The Ohio State Buckeyes have a lot of questions to answer heading into the 2012-13 season.
With both Jared Sullinger and William Buford heading to the draft, there’s a huge discrepancy as to where the points are going to come from. And the fact that the Bucks don’t have any top-ranked recruits coming into town this year makes matters worse for OSU.
Sullinger led the team in scoring and rebounding last season, putting up 17.6 points and 9.2 rebounds per game, effectively leading the Buckeyes to the Final Four where they were eliminated by the Kansas Jayhawks. Buford was third on the team in scoring, but still averaged 14.5 points and five rebounds, and knocked down timely threes when the Bucks needed it most.
Without those two, OSU will be leaning on Deshaun Thomas and Aaron Craft to do much of the play-making and scoring, but it’ll be on G Lenzelle Smith Jr. to pick up the slack and put up better numbers than last year.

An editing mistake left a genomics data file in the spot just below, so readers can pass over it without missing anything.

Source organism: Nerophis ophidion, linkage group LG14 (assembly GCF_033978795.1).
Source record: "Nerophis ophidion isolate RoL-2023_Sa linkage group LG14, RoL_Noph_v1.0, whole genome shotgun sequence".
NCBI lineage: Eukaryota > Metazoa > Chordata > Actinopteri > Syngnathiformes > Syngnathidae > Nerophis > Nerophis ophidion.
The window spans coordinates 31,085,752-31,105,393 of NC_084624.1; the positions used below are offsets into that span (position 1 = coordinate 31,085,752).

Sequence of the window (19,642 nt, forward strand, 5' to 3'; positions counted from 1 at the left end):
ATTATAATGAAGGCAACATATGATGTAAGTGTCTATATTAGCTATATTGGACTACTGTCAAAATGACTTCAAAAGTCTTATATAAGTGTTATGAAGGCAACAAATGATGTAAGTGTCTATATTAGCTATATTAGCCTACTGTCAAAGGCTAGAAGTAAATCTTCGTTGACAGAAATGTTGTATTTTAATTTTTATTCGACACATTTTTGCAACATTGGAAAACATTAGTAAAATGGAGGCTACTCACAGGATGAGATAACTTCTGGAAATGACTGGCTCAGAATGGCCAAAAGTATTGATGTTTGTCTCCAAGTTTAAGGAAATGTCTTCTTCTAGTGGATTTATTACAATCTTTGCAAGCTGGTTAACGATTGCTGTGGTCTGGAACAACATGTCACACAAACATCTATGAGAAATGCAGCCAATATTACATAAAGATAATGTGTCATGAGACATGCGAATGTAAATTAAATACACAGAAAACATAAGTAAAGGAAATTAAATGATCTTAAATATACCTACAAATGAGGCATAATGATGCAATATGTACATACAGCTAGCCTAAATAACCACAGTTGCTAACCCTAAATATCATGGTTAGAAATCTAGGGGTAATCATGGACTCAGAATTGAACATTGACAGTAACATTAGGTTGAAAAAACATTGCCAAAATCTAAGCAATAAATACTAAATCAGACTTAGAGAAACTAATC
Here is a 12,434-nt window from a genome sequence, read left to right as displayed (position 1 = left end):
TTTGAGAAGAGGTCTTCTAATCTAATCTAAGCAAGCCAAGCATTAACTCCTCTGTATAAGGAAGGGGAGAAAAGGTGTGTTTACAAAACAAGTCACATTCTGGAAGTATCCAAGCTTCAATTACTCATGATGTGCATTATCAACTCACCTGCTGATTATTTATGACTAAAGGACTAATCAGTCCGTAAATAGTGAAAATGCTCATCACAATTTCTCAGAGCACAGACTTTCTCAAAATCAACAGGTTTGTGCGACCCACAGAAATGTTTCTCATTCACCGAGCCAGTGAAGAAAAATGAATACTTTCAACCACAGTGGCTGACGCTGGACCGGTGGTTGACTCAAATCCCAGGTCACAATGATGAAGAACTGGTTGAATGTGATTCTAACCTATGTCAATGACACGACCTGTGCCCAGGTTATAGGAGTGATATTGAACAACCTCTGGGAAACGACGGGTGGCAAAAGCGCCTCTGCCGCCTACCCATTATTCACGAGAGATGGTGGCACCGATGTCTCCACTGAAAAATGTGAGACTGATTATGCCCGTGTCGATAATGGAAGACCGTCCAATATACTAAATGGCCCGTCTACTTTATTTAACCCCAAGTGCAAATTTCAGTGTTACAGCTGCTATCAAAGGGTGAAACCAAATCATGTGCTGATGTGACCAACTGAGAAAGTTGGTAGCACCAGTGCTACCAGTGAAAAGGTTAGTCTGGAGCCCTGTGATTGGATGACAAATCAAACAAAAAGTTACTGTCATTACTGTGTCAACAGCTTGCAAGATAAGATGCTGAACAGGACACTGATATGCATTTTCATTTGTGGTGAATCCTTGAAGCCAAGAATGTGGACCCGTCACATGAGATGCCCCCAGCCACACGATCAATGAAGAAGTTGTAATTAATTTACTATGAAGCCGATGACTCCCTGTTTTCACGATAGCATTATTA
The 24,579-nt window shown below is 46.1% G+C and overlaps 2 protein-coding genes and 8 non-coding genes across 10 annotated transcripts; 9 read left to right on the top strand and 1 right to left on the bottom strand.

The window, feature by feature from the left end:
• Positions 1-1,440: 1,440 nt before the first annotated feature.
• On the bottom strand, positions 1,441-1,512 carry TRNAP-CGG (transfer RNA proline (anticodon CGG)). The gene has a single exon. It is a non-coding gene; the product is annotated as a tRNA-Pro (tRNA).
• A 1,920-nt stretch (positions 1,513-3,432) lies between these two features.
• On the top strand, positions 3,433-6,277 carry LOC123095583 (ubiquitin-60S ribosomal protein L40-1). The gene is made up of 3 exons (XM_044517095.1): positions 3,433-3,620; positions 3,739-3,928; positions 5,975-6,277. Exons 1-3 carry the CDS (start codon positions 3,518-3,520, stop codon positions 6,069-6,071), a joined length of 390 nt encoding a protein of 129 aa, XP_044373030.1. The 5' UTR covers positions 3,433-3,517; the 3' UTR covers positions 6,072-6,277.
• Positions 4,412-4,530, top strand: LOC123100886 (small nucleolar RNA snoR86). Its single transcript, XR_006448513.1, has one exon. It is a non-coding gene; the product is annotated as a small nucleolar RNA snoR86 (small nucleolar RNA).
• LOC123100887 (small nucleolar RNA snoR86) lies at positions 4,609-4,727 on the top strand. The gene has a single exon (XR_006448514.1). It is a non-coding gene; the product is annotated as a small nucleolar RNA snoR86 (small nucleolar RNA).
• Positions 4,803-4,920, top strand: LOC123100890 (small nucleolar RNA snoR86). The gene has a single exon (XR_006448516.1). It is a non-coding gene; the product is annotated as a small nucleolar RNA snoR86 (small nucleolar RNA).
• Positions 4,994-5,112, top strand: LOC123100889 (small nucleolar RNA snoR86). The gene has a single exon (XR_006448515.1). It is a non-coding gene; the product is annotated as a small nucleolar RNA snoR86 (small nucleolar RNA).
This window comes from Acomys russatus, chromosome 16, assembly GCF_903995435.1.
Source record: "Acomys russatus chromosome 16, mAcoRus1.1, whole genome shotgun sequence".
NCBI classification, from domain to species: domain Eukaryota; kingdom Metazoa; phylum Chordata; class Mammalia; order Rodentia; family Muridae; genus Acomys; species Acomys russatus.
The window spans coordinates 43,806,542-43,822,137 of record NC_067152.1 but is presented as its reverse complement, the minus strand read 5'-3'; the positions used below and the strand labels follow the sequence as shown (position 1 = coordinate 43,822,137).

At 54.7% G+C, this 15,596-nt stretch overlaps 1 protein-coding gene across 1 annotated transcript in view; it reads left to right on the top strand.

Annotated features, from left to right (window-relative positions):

In 25.4 minutes per game, Smith Jr. averaged a paltry 6.8 points per game, and, at 4.8 attempts per game, didn’t get enough touches to put up big numbers. But we all know he can.
I know you saw that game against Indiana.
Smith has the ability to explode for big points at any given moment, so long as he gets enough shots. He scored 28 points on 10-12 shooting in OSU’s win over the Hoosiers and 17 points on 7-8 shooting against Cincinnati in the Sweet 16. And in both games, he only missed one three.
But 4.8 field goal attempts per game just isn’t going to cut it.
Thad Matta’s new offense is going to revolve mainly around Deshaun Thomas’ lethal scoring ability, but Lenzelle Smith Jr. will be equally as important to the Buckeyes Tournament run next season.
Even though Sully’s gone, the Bucks have Amir Williams to fill up the inside. And with Thomas and Craft’s expected increase in production, they’ll be able to make up for some of the points that Buford has taken with him.
But if Lenzelle Smith Jr. can become a consistent scoring threat for OSU — just as I predict he will — expect to see Buckeye Nation make yet another deep NCAA Tournament run next season.